The 2014 NBA Draft has been touted as one of the best in years. However, just like every year, there are prospects who are projected to go late first round or second round as specialists. We highlight a few players who may fit this category.
Glenn Robinson III
According to Dean Oliver’s advanced projection model, Michigan’s Glenn Robinson III ranks favorably. Robinson excelled on defense this past season, holding opponents to 32 percent shooting in man-to-man defense. That ranked in the 84th percentile of the 434 players with at least 200 plays. With a recent emergence in players who play defense and make 3-pointers, Robinson could follow the footsteps of players like Jimmy Butler and Kawhi Leonard.
Clemson's K.J. McDaniels has received praise from scouts for his athletic prowess, which helps make him a force in transition. According to Synergy Sports Tech, he averaged 1.47 points per transition play last season, the second-best rate (min. 50 plays) among players from the Big-7 conferences (AAC, ACC, Big 12, Big East, Big Ten, Pac-12, SEC).
Most Transition Points per Play
Like Robinson, McDaniels was also a defensive stalwart, holding opponents to 32 percent shooting (84th percentile).
Perhaps a similar comparison can be made to Corey Brewer of the Timberwolves. Brewer trailed only James Harden and LeBron James with total transition points during the regular season, while holding opponents to 40.4 percent shooting.
Deonte Burton, a point guard from Nevada, was a masterful pick-and-roll ball handler, a quintessential play in the pro ranks. According to Synergy Sports Tech, he scored 1.07 points per play as the pick-and-roll ball handler, second best in the NCAA last season of 68 players with at least 150 plays.
Perhaps more impressive is that Burton committed a turnover on five percent of his plays as the pick-and-roll ball handler, trailing only San Diego State’s Xavier Thames.
Patty Mills is a player who had similar success as the pick-and-roll ball handler in the NBA this season. Not only was he taken late in the second round, he ranked behind only LeBron James and Kevin Durant in points per play among the 74 players with at least 200 such plays and had the lowest turnover percentage.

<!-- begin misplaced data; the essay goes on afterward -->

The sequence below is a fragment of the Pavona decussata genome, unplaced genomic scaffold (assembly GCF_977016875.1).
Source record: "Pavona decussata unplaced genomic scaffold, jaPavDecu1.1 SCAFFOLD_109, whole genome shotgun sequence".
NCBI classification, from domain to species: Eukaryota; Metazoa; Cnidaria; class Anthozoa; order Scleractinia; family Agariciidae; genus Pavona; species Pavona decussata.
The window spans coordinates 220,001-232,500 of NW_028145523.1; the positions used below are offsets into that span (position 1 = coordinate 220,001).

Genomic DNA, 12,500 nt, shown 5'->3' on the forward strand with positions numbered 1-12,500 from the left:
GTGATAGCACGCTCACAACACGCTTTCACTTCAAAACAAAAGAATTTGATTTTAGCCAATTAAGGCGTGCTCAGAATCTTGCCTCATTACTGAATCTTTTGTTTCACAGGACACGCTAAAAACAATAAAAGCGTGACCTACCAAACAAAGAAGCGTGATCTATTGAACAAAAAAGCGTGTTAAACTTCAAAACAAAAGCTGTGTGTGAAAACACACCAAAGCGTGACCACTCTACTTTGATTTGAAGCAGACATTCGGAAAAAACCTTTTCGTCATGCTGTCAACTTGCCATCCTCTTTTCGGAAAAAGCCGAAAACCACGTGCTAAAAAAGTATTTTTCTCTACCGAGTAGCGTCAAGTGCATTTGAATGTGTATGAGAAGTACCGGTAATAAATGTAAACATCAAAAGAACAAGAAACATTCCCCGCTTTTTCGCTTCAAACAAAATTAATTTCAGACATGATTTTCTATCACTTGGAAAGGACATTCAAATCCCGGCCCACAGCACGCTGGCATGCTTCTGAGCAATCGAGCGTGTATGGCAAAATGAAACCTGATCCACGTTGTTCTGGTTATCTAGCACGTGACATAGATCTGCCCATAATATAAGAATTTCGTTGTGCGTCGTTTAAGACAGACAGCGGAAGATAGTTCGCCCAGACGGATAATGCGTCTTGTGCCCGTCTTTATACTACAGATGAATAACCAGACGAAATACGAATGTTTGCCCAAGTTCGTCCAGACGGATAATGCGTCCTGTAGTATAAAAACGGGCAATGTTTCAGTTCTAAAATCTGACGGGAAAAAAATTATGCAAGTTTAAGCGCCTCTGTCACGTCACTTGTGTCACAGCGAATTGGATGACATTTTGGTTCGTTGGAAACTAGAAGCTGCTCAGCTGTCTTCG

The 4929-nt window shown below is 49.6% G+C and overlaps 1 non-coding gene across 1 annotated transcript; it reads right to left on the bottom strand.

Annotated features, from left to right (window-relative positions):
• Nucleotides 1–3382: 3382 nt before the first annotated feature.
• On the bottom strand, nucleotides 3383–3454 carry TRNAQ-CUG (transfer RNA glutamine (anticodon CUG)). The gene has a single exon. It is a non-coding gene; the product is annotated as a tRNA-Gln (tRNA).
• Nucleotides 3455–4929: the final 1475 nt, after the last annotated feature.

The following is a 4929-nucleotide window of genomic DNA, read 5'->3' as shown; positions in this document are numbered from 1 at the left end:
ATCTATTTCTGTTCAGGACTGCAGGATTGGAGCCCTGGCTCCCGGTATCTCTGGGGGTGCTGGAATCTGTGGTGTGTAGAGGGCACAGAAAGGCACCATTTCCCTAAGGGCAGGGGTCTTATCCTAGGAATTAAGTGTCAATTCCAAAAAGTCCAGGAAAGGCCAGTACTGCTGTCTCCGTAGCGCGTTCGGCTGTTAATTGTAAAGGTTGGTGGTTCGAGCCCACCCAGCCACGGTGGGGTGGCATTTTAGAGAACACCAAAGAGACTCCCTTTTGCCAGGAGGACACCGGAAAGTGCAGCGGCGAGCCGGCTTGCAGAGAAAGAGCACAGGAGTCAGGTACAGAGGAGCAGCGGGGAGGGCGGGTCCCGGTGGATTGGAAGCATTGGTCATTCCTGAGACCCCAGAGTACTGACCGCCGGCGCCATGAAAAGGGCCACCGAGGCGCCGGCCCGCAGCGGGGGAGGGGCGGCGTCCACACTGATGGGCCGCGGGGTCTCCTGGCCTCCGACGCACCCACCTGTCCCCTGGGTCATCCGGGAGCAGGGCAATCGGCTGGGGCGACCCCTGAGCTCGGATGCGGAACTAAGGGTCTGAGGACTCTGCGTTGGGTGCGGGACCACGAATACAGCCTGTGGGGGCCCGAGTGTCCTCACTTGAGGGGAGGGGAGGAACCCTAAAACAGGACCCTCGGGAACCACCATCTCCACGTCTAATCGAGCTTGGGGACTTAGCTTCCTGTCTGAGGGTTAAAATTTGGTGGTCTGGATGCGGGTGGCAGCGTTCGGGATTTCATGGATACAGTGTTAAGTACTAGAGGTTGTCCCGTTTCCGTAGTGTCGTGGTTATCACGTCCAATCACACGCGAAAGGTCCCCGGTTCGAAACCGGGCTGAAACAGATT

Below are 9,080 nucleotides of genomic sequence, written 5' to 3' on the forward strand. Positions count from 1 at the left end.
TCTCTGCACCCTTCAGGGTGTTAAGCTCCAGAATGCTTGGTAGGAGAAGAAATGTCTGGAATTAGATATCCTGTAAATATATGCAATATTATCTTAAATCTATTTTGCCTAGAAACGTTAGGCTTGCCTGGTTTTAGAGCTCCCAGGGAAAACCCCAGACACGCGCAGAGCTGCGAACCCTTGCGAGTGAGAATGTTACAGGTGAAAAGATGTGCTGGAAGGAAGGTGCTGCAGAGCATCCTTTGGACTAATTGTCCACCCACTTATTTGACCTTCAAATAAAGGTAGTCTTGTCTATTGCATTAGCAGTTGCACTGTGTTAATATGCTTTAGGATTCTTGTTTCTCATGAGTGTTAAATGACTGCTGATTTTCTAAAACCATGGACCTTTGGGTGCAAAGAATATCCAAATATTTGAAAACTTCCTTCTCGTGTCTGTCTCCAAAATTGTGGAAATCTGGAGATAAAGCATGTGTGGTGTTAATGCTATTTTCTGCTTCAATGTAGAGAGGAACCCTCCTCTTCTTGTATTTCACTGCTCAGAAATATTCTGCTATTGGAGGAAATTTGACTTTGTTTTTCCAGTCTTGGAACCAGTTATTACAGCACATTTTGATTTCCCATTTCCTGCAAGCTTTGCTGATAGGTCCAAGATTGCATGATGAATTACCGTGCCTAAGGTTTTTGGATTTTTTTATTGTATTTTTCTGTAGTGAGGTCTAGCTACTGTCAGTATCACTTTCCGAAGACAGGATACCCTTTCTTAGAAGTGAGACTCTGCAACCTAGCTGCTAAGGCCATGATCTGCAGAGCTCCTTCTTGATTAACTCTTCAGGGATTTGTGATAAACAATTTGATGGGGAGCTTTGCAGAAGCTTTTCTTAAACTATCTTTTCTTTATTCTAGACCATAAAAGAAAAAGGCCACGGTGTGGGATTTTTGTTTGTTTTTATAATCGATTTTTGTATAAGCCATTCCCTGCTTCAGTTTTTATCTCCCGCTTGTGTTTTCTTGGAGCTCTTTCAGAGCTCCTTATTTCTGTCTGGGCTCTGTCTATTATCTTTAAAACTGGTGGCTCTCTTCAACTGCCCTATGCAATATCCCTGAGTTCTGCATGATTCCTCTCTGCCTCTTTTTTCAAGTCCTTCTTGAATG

Rebounding has translated well from college to the professional ranks and Tennessee's Jarnell Stokes is one of the best offensive rebounders in this year’s draft. He grabbed 4.2 offensive rebounds per game last season, most in the SEC and third in the nation. He rebounded 15 percent of his team’s missed shots when on the court and averaged an SEC-leading 3.2 second-chance points per game.
Jordan Hill and Reggie Evans are a couple of NBA players who are having long careers as offensive rebounders. Among 90 players who had at least 100 offensive rebounds last season, only Andre Drummond had a higher offensive rebounding percentage than Stokes did in college.
Aaron Craft from Ohio State has a reputation for being a menace on the defensive end, and his numbers support that claim. He forced a turnover on 20 percent of his opponents’ possessions, the best rate among Big-7 conference players (minimum 200 plays). He generated a turnover percentage of at least 18 percent every season of his four-year career.
Ray McCallum, who was drafted in the second round by the Kings in 2013, also forced a turnover on 20.1% of opponents’ possessions in a man defense in the 2012-13 season. Craft will look to have a similar defensive impact as McCallum did toward the end of the season for the Kings. McCallum wasn’t as disruptive in his rookie season as he was in college, but he still held the opponents to 39 percent shooting, which ranked in the 81st percentile among 276 players who faced at least 300 plays.